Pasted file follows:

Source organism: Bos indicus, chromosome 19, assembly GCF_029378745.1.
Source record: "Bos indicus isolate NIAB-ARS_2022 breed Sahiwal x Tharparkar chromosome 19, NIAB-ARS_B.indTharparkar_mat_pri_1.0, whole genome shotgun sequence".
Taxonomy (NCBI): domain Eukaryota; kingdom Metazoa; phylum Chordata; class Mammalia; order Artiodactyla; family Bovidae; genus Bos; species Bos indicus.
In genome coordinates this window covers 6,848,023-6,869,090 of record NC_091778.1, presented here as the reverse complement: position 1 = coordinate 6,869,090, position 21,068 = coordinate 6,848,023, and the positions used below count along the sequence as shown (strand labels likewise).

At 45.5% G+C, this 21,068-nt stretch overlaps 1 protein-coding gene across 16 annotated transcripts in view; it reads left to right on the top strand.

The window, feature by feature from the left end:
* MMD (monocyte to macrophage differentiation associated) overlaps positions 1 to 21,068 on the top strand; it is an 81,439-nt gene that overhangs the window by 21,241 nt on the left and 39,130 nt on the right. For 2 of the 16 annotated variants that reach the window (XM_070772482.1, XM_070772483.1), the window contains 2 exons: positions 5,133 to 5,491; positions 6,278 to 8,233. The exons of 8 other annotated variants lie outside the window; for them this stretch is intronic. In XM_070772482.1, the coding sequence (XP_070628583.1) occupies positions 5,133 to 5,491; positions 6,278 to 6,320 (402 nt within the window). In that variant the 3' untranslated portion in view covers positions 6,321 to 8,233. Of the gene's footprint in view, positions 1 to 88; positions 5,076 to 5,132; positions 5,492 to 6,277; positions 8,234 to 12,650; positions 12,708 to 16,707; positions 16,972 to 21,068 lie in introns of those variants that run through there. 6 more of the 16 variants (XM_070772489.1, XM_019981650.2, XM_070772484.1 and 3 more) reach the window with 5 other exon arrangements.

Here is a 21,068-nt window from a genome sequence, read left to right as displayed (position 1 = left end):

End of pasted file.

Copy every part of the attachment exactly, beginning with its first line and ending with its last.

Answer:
Source organism: Bos indicus, chromosome 19, assembly GCF_029378745.1.
Source record: "Bos indicus isolate NIAB-ARS_2022 breed Sahiwal x Tharparkar chromosome 19, NIAB-ARS_B.indTharparkar_mat_pri_1.0, whole genome shotgun sequence".
Taxonomy (NCBI): domain Eukaryota; kingdom Metazoa; phylum Chordata; class Mammalia; order Artiodactyla; family Bovidae; genus Bos; species Bos indicus.
In genome coordinates this window covers 6,848,023-6,869,090 of record NC_091778.1, presented here as the reverse complement: position 1 = coordinate 6,869,090, position 21,068 = coordinate 6,848,023, and the positions used below count along the sequence as shown (strand labels likewise).

At 45.5% G+C, this 21,068-nt stretch overlaps 1 protein-coding gene across 16 annotated transcripts in view; it reads left to right on the top strand.

The window, feature by feature from the left end:
* MMD (monocyte to macrophage differentiation associated) overlaps positions 1 to 21,068 on the top strand; it is an 81,439-nt gene that overhangs the window by 21,241 nt on the left and 39,130 nt on the right. For 2 of the 16 annotated variants that reach the window (XM_070772482.1, XM_070772483.1), the window contains 2 exons: positions 5,133 to 5,491; positions 6,278 to 8,233. The exons of 8 other annotated variants lie outside the window; for them this stretch is intronic. In XM_070772482.1, the coding sequence (XP_070628583.1) occupies positions 5,133 to 5,491; positions 6,278 to 6,320 (402 nt within the window). In that variant the 3' untranslated portion in view covers positions 6,321 to 8,233. Of the gene's footprint in view, positions 1 to 88; positions 5,076 to 5,132; positions 5,492 to 6,277; positions 8,234 to 12,650; positions 12,708 to 16,707; positions 16,972 to 21,068 lie in introns of those variants that run through there. 6 more of the 16 variants (XM_070772489.1, XM_019981650.2, XM_070772484.1 and 3 more) reach the window with 5 other exon arrangements.

Here is a 21,068-nt window from a genome sequence, read left to right as displayed (position 1 = left end):